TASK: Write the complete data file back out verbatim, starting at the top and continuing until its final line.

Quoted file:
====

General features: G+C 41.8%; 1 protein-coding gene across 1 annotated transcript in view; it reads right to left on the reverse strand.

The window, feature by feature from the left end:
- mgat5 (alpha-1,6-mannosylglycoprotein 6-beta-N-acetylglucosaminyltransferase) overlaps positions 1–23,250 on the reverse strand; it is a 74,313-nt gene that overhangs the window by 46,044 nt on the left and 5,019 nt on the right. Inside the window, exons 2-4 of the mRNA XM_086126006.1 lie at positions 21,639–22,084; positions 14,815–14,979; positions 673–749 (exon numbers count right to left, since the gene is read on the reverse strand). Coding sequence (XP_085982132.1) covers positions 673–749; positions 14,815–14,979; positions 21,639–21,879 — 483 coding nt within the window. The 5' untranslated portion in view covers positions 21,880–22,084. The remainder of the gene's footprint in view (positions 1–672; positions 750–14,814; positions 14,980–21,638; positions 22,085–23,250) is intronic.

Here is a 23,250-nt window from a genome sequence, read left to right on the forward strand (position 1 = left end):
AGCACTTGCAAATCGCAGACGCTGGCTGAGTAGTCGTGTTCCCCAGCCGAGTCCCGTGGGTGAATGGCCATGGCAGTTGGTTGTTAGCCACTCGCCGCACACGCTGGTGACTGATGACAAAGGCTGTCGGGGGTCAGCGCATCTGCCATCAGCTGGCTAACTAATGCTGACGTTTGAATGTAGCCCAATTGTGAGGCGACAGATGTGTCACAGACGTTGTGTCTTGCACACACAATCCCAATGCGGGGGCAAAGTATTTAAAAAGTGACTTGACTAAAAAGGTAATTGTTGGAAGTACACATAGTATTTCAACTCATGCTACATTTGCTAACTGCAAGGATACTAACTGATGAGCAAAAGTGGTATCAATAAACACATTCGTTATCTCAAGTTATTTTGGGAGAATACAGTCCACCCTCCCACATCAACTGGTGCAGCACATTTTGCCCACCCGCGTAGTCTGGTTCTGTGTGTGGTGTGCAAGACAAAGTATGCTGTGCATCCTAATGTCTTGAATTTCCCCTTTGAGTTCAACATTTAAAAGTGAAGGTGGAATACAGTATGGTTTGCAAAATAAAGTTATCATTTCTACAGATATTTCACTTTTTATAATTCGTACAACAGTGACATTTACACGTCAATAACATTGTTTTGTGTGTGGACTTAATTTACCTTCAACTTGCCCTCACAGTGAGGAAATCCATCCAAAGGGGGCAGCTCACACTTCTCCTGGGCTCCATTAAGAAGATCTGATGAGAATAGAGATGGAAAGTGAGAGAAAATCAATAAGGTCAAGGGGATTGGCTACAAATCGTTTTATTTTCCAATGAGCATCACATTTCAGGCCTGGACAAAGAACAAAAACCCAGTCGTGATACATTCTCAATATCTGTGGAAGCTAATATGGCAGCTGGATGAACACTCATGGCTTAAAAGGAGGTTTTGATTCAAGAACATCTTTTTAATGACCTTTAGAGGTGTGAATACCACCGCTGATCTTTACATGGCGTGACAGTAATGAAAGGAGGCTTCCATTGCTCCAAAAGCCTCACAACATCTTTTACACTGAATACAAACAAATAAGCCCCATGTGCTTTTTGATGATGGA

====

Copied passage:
General features: G+C 41.8%; 1 protein-coding gene across 1 annotated transcript in view; it reads right to left on the reverse strand.

The window, feature by feature from the left end:
- mgat5 (alpha-1,6-mannosylglycoprotein 6-beta-N-acetylglucosaminyltransferase) overlaps positions 1–23,250 on the reverse strand; it is a 74,313-nt gene that overhangs the window by 46,044 nt on the left and 5,019 nt on the right. Inside the window, exons 2-4 of the mRNA XM_086126006.1 lie at positions 21,639–22,084; positions 14,815–14,979; positions 673–749 (exon numbers count right to left, since the gene is read on the reverse strand). Coding sequence (XP_085982132.1) covers positions 673–749; positions 14,815–14,979; positions 21,639–21,879 — 483 coding nt within the window. The 5' untranslated portion in view covers positions 21,880–22,084. The remainder of the gene's footprint in view (positions 1–672; positions 750–14,814; positions 14,980–21,638; positions 22,085–23,250) is intronic.

Here is a 23,250-nt window from a genome sequence, read left to right on the forward strand (position 1 = left end):
AGCACTTGCAAATCGCAGACGCTGGCTGAGTAGTCGTGTTCCCCAGCCGAGTCCCGTGGGTGAATGGCCATGGCAGTTGGTTGTTAGCCACTCGCCGCACACGCTGGTGACTGATGACAAAGGCTGTCGGGGGTCAGCGCATCTGCCATCAGCTGGCTAACTAATGCTGACGTTTGAATGTAGCCCAATTGTGAGGCGACAGATGTGTCACAGACGTTGTGTCTTGCACACACAATCCCAATGCGGGGGCAAAGTATTTAAAAAGTGACTTGACTAAAAAGGTAATTGTTGGAAGTACACATAGTATTTCAACTCATGCTACATTTGCTAACTGCAAGGATACTAACTGATGAGCAAAAGTGGTATCAATAAACACATTCGTTATCTCAAGTTATTTTGGGAGAATACAGTCCACCCTCCCACATCAACTGGTGCAGCACATTTTGCCCACCCGCGTAGTCTGGTTCTGTGTGTGGTGTGCAAGACAAAGTATGCTGTGCATCCTAATGTCTTGAATTTCCCCTTTGAGTTCAACATTTAAAAGTGAAGGTGGAATACAGTATGGTTTGCAAAATAAAGTTATCATTTCTACAGATATTTCACTTTTTATAATTCGTACAACAGTGACATTTACACGTCAATAACATTGTTTTGTGTGTGGACTTAATTTACCTTCAACTTGCCCTCACAGTGAGGAAATCCATCCAAAGGGGGCAGCTCACACTTCTCCTGGGCTCCATTAAGAAGATCTGATGAGAATAGAGATGGAAAGTGAGAGAAAATCAATAAGGTCAAGGGGATTGGCTACAAATCGTTTTATTTTCCAATGAGCATCACATTTCAGGCCTGGACAAAGAACAAAAACCCAGTCGTGATACATTCTCAATATCTGTGGAAGCTAATATGGCAGCTGGATGAACACTCATGGCTTAAAAGGAGGTTTTGATTCAAGAACATCTTTTTAATGACCTTTAGAGGTGTGAATACCACCGCTGATCTTTACATGGCGTGACAGTAATGAAAGGAGGCTTCCATTGCTCCAAAAGCCTCACAACATCTTTTACACTGAATACAAACAAATAAGCCCCATGTGCTTTTTGATGATGGA